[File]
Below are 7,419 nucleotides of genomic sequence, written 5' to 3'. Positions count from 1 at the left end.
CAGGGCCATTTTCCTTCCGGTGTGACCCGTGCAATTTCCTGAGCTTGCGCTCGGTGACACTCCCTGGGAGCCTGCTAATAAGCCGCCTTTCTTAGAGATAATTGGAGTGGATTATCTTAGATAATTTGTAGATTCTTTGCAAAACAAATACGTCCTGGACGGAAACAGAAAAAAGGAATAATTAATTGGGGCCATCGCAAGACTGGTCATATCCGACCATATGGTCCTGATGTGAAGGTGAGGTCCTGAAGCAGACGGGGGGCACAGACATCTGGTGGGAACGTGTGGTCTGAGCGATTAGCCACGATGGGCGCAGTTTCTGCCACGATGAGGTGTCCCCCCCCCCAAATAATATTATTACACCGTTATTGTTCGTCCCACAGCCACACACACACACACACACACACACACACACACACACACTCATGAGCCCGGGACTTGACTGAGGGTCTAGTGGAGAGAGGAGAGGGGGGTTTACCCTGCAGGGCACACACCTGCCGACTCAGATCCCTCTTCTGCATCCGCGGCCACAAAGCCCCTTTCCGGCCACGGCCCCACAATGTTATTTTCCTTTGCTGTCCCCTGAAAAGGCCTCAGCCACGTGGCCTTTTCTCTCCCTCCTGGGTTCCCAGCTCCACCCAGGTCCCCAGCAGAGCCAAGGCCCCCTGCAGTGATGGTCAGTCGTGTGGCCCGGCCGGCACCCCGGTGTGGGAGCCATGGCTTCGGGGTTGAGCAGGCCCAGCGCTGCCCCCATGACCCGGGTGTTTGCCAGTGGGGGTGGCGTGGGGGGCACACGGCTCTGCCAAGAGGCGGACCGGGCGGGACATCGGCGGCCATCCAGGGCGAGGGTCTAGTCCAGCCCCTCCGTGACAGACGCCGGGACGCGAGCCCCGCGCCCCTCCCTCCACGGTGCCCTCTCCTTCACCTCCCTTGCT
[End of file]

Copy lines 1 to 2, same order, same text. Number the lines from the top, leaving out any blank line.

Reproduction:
Below are 7,419 nucleotides of genomic sequence, written 5' to 3'. Positions count from 1 at the left end.
CAGGGCCATTTTCCTTCCGGTGTGACCCGTGCAATTTCCTGAGCTTGCGCTCGGTGACACTCCCTGGGAGCCTGCTAATAAGCCGCCTTTCTTAGAGATAATTGGAGTGGATTATCTTAGATAATTTGTAGATTCTTTGCAAAACAAATACGTCCTGGACGGAAACAGAAAAAAGGAATAATTAATTGGGGCCATCGCAAGACTGGTCATATCCGACCATATGGTCCTGATGTGAAGGTGAGGTCCTGAAGCAGACGGGGGGCACAGACATCTGGTGGGAACGTGTGGTCTGAGCGATTAGCCACGATGGGCGCAGTTTCTGCCACGATGAGGTGTCCCCCCCCCCAAATAATATTATTACACCGTTATTGTTCGTCCCACAGCCACACACACACACACACACACACACACACACACACACACTCATGAGCCCGGGACTTGACTGAGGGTCTAGTGGAGAGAGGAGAGGGGGGTTTACCCTGCAGGGCACACACCTGCCGACTCAGATCCCTCTTCTGCATCCGCGGCCACAAAGCCCCTTTCCGGCCACGGCCCCACAATGTTATTTTCCTTTGCTGTCCCCTGAAAAGGCCTCAGCCACGTGGCCTTTTCTCTCCCTCCTGGGTTCCCAGCTCCACCCAGGTCCCCAGCAGAGCCAAGGCCCCCTGCAGTGATGGTCAGTCGTGTGGCCCGGCCGGCACCCCGGTGTGGGAGCCATGGCTTCGGGGTTGAGCAGGCCCAGCGCTGCCCCCATGACCCGGGTGTTTGCCAGTGGGGGTGGCGTGGGGGGCACACGGCTCTGCCAAGAGGCGGACCGGGCGGGACATCGGCGGCCATCCAGGGCGAGGGTCTAGTCCAGCCCCTCCGTGACAGACGCCGGGACGCGAGCCCCGCGCCCCTCCCTCCACGGTGCCCTCTCCTTCACCTCCCTTGCT